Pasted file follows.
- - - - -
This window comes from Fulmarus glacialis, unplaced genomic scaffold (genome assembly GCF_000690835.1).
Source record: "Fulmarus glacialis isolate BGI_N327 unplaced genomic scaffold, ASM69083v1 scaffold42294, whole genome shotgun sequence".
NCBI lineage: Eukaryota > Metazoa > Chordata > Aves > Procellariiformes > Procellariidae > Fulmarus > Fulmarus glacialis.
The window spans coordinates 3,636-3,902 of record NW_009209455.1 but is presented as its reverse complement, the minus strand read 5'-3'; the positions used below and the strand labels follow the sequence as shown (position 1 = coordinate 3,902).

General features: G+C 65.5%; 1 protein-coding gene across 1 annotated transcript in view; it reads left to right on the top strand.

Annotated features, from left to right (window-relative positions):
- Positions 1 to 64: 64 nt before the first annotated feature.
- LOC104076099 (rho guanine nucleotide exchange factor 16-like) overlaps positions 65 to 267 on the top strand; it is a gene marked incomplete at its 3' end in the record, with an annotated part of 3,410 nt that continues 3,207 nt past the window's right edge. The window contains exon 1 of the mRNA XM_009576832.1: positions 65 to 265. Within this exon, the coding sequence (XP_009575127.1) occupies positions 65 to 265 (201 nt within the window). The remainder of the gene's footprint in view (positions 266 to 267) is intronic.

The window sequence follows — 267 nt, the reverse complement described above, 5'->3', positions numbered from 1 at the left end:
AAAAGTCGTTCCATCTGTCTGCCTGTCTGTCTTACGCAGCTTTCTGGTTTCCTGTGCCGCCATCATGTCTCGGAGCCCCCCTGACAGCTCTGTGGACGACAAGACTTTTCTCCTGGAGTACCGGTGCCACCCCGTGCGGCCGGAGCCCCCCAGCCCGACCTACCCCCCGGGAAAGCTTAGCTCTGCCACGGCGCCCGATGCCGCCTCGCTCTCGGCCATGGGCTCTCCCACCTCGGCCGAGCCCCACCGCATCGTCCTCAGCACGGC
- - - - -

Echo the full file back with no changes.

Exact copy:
This window comes from Fulmarus glacialis, unplaced genomic scaffold (genome assembly GCF_000690835.1).
Source record: "Fulmarus glacialis isolate BGI_N327 unplaced genomic scaffold, ASM69083v1 scaffold42294, whole genome shotgun sequence".
NCBI lineage: Eukaryota > Metazoa > Chordata > Aves > Procellariiformes > Procellariidae > Fulmarus > Fulmarus glacialis.
The window spans coordinates 3,636-3,902 of record NW_009209455.1 but is presented as its reverse complement, the minus strand read 5'-3'; the positions used below and the strand labels follow the sequence as shown (position 1 = coordinate 3,902).

General features: G+C 65.5%; 1 protein-coding gene across 1 annotated transcript in view; it reads left to right on the top strand.

Annotated features, from left to right (window-relative positions):
- Positions 1 to 64: 64 nt before the first annotated feature.
- LOC104076099 (rho guanine nucleotide exchange factor 16-like) overlaps positions 65 to 267 on the top strand; it is a gene marked incomplete at its 3' end in the record, with an annotated part of 3,410 nt that continues 3,207 nt past the window's right edge. The window contains exon 1 of the mRNA XM_009576832.1: positions 65 to 265. Within this exon, the coding sequence (XP_009575127.1) occupies positions 65 to 265 (201 nt within the window). The remainder of the gene's footprint in view (positions 266 to 267) is intronic.

The window sequence follows — 267 nt, the reverse complement described above, 5'->3', positions numbered from 1 at the left end:
AAAAGTCGTTCCATCTGTCTGCCTGTCTGTCTTACGCAGCTTTCTGGTTTCCTGTGCCGCCATCATGTCTCGGAGCCCCCCTGACAGCTCTGTGGACGACAAGACTTTTCTCCTGGAGTACCGGTGCCACCCCGTGCGGCCGGAGCCCCCCAGCCCGACCTACCCCCCGGGAAAGCTTAGCTCTGCCACGGCGCCCGATGCCGCCTCGCTCTCGGCCATGGGCTCTCCCACCTCGGCCGAGCCCCACCGCATCGTCCTCAGCACGGC